Before handing Josh Knapp a 7-year prison sentence on Thursday in a domestic violence case, Montezuma District Court Judge Todd Plewe said he saw Knapp’s potential.
“You have a seed of goodness and greatness inside of you, but you poisoned that seed with alcohol,” he said.
Knapp, 34, was found guilty after a January trial on felony counts of second-degree assault causing serious bodily injury and illegal discharge of a firearm, as well as misdemeanor counts of menacing, criminal mischief, third-degree assault, reckless endangerment and use of a firearm under the influence and harassment.
A March 29, 2016, report from Montezuma County Sheriff’s Office Deputy Brian Harrison alleged that Knapp “continuously assaulted” a 32-year-old woman for hours on the evening of March 28 at her home south of Dolores, while her children also were there.
Knapp was acquitted of stalking, two other counts of third-degree assault, two counts of child abuse and unlawful sexual contact.
The conviction carried a mandatory 5-to-16-year sentence in the Department of Corrections, District Attorney Will Furse said.
Plewe said the maximum, 16-year sentence would be a waste of a life. He said he issued a sentence above the minimum because there were children present during the incident and Knapp used a gun.
The trial took place from Jan. 9-13 in Montezuma District Court with a 13-member jury, including nine women and four men.
More than 50 people filled the courtroom Thursday afternoon for the sentencing hearing, which lasted for about 2½ hours.
Dozens of spectators appeared in support of Knapp and the victim in the case. Five people shared statements in support of Knapp, and three spoke in support of the victim.
Speaking to the judge Thursday, Knapp said alcohol brought out anger and jealousy in him on the night of the incident.
“There is no excuse for my actions,” he said.
He said he has been sober for about a year. He said he had lost time with his family and his construction business as a result of his actions, and he would miss the birth of a son while in prison.
He apologized to the victim, her children and his own family members.
According to the sheriff’s office report, the alleged victim told officers Knapp struck her with a camouflage long gun and a broken towel rod.
She was transported to Southwest Memorial Hospital with pain in her back, legs and ribs, the report states. The house was in disarray when officers responded to the scene, according to the report.
During the trial, Knapp denied hitting, kicking or biting the alleged victim. He said he never hit her with a gun or a towel rod, and he denied unlawful sexual contact.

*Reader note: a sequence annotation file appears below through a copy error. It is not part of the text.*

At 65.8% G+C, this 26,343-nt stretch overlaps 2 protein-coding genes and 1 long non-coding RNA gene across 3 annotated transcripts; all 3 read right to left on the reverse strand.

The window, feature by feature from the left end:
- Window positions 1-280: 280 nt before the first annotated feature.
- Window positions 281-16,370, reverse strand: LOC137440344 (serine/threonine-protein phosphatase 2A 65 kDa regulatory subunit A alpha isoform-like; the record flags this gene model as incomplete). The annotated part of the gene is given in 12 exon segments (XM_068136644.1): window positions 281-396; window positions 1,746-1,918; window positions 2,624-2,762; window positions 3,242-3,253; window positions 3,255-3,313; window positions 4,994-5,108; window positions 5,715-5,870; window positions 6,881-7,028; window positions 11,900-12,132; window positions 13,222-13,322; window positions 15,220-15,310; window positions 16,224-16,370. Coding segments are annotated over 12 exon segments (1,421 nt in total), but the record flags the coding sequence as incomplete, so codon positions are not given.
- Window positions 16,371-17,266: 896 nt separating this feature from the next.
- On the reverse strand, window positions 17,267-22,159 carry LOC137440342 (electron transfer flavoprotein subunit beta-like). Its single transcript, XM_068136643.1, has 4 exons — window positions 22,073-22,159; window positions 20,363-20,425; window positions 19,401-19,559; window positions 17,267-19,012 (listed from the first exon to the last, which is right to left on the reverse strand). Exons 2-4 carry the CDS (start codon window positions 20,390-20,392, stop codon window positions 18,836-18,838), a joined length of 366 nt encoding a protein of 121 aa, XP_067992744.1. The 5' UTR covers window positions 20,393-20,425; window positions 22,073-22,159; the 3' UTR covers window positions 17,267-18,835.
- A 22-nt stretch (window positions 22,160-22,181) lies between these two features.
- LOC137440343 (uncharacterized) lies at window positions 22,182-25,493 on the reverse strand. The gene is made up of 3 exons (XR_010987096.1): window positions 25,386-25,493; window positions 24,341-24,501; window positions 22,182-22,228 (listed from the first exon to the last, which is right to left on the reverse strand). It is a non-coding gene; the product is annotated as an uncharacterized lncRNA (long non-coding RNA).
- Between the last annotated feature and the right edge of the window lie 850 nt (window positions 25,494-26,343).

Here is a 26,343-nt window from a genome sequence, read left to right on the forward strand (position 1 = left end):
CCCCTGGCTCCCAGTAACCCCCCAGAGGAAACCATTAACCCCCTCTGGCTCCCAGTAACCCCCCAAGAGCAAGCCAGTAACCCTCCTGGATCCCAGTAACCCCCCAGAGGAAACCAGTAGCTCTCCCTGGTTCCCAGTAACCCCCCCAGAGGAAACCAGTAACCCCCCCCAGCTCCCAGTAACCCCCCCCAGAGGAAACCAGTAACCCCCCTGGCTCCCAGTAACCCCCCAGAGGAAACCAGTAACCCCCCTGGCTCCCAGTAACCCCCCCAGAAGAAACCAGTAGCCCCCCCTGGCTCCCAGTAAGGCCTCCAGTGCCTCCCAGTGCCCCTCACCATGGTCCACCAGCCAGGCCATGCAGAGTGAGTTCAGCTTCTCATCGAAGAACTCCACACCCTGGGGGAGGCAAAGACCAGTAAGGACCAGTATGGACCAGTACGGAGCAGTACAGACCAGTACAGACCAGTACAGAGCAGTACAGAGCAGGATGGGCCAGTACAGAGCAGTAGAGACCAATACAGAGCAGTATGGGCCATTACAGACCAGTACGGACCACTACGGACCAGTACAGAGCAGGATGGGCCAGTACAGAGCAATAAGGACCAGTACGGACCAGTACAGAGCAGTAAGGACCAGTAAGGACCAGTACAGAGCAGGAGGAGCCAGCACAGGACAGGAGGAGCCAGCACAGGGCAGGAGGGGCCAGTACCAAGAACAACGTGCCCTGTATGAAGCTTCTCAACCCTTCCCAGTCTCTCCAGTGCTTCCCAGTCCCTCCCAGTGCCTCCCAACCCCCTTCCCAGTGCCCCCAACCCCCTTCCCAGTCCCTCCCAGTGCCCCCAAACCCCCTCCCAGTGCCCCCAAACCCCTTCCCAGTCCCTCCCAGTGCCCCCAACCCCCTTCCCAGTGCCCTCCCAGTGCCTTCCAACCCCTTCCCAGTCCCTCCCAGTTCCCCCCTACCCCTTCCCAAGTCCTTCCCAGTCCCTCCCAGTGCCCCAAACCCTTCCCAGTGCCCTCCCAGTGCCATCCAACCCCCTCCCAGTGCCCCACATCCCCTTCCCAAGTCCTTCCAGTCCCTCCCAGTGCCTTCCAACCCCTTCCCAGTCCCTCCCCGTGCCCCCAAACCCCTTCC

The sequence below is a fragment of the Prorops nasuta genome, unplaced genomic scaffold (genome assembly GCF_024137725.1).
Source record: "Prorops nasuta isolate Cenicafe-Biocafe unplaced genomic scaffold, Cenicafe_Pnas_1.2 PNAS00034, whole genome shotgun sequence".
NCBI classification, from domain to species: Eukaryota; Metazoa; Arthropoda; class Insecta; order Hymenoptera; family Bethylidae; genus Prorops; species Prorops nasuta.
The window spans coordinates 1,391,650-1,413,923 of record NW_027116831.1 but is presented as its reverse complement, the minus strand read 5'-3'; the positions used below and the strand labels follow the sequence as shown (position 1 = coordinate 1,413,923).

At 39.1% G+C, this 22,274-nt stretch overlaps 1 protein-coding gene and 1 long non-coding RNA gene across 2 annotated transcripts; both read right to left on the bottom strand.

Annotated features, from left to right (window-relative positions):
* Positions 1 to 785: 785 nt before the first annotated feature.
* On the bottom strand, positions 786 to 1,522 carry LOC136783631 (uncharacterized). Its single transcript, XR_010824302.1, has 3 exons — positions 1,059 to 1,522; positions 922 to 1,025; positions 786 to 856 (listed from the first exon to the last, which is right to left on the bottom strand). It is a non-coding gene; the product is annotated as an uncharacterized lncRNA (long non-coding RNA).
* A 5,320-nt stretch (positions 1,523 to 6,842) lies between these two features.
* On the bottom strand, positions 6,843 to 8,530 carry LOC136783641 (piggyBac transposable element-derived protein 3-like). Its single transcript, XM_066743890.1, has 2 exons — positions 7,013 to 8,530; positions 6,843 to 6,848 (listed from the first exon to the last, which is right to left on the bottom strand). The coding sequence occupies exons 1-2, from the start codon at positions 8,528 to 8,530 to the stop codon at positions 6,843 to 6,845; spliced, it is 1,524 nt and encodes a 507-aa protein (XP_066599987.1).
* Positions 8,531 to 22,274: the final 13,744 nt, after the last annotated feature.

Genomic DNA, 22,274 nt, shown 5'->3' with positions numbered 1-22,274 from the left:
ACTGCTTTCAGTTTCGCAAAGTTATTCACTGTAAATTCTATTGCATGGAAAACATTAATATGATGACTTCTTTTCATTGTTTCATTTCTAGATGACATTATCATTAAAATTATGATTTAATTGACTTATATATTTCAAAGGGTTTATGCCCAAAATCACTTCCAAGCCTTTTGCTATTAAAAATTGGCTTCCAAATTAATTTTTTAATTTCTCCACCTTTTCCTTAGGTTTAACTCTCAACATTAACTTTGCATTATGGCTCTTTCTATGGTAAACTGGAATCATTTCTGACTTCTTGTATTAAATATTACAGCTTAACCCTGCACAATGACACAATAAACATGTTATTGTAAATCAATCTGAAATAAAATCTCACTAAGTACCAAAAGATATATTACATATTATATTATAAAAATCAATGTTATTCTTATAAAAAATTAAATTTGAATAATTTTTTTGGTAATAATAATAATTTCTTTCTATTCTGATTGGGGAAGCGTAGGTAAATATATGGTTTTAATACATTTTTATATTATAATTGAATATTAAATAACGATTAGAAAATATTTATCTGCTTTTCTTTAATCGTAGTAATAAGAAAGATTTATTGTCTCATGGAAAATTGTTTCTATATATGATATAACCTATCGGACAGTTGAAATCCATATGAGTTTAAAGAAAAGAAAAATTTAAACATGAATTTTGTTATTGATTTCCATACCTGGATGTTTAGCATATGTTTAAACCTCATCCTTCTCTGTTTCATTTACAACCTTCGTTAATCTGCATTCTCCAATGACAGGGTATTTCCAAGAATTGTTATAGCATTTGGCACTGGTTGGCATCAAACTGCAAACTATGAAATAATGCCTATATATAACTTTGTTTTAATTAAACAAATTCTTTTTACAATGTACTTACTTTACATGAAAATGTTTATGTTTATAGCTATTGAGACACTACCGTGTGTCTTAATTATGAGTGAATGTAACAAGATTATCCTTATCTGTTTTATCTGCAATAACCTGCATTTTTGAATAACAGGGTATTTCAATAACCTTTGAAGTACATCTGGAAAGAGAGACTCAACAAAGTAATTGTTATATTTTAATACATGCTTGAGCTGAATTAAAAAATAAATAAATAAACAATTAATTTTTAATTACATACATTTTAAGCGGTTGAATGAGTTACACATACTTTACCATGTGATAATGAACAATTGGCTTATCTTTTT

Knapp at first testified that he broke the alleged victim’s nose, but later said he did not know how it got broken.
He testified that he was upset earlier in the day because he thought the alleged victim was talking to a former boyfriend. He was drinking during the afternoon, and he broke a vase and a glass bottle in the house, according to his testimony.
Plewe told Knapp that alcohol leads to domestic violence, and alcohol is what brought him to court.
The judge said he was moved by statements made by those who supported Knapp. After issuing the sentence, Plewe told the defendant to turn around and face his family members.
“You get out, and you show these people you’re deserving of the love they have for you,” Plewe said.
He said Knapp needed to treat women with respect and could no longer drink alcohol.
In a statement to the court, the victim’s 9-year-old son said Knapp had told him he would grow up to be abusive too. He said Knapp hurt his mother, sister and him.
“He tore our family apart,” the son said.
Brenda Knapp, the defendant’s mother, told the judge she had dealt with the loss of their son Kyle, who was killed in a September 2016 car crash.
“Having lost one son, you can imagine our panic ... at the thought of losing Josh for any length of time,” she said.
Her family needed Knapp’s presence in their lives, she said.
Knapp’s attorney Katie Whitney called for the minimum sentence of five years. She said Knapp had already made it far down the road to recovery, but was frustrated it would not continue while in prison.
“I don’t think he’s going to get any meaningful treatment in prison,” Whitney said.
The defense attorney said it had been an emotional case, but Knapp could come out of it a better person.
Furse asked the judge to impose an 8-year sentence and said probation should be part of the sentence. He said the case represented what domestic violence can result in – not just one or two victims, but a room full of people affected.
“I’m hopeful that Knapp will take time ... and give penitence for what happened,” Furse said.
The prosecutor said he felt sympathy for both families and was optimistic that Knapp would come out of prison able to be a better husband and father. He said it is not common to see a courtroom full of people supporting those involved in a case.
“This should represent closure, a day of healing and moving forward,” he said.